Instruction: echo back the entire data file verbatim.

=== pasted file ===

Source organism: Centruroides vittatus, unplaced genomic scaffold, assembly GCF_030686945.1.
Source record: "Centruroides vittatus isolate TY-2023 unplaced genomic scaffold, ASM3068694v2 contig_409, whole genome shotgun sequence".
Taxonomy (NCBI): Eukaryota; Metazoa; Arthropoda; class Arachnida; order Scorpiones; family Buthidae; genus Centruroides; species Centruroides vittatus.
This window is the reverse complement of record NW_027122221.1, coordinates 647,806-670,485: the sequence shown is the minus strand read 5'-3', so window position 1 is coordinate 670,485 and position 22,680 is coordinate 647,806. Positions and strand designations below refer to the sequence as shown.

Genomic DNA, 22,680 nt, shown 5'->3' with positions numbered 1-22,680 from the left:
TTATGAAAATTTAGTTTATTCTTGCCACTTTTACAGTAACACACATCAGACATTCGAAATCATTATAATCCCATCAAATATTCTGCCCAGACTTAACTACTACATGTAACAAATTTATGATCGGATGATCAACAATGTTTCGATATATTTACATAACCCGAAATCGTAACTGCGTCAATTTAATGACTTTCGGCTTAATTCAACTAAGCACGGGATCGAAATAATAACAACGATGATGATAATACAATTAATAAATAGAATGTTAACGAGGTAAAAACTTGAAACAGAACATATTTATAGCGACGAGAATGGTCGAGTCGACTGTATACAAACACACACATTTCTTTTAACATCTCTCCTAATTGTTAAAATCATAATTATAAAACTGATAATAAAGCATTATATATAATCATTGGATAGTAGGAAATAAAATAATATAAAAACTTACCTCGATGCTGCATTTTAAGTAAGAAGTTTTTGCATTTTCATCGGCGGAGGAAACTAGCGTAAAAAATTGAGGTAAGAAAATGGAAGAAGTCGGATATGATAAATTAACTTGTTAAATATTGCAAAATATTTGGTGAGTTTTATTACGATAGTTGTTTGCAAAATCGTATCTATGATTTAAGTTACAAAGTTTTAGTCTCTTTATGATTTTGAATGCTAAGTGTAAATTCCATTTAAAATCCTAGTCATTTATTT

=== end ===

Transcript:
Source organism: Centruroides vittatus, unplaced genomic scaffold, assembly GCF_030686945.1.
Source record: "Centruroides vittatus isolate TY-2023 unplaced genomic scaffold, ASM3068694v2 contig_409, whole genome shotgun sequence".
Taxonomy (NCBI): Eukaryota; Metazoa; Arthropoda; class Arachnida; order Scorpiones; family Buthidae; genus Centruroides; species Centruroides vittatus.
This window is the reverse complement of record NW_027122221.1, coordinates 647,806-670,485: the sequence shown is the minus strand read 5'-3', so window position 1 is coordinate 670,485 and position 22,680 is coordinate 647,806. Positions and strand designations below refer to the sequence as shown.

Genomic DNA, 22,680 nt, shown 5'->3' with positions numbered 1-22,680 from the left:
TTATGAAAATTTAGTTTATTCTTGCCACTTTTACAGTAACACACATCAGACATTCGAAATCATTATAATCCCATCAAATATTCTGCCCAGACTTAACTACTACATGTAACAAATTTATGATCGGATGATCAACAATGTTTCGATATATTTACATAACCCGAAATCGTAACTGCGTCAATTTAATGACTTTCGGCTTAATTCAACTAAGCACGGGATCGAAATAATAACAACGATGATGATAATACAATTAATAAATAGAATGTTAACGAGGTAAAAACTTGAAACAGAACATATTTATAGCGACGAGAATGGTCGAGTCGACTGTATACAAACACACACATTTCTTTTAACATCTCTCCTAATTGTTAAAATCATAATTATAAAACTGATAATAAAGCATTATATATAATCATTGGATAGTAGGAAATAAAATAATATAAAAACTTACCTCGATGCTGCATTTTAAGTAAGAAGTTTTTGCATTTTCATCGGCGGAGGAAACTAGCGTAAAAAATTGAGGTAAGAAAATGGAAGAAGTCGGATATGATAAATTAACTTGTTAAATATTGCAAAATATTTGGTGAGTTTTATTACGATAGTTGTTTGCAAAATCGTATCTATGATTTAAGTTACAAAGTTTTAGTCTCTTTATGATTTTGAATGCTAAGTGTAAATTCCATTTAAAATCCTAGTCATTTATTT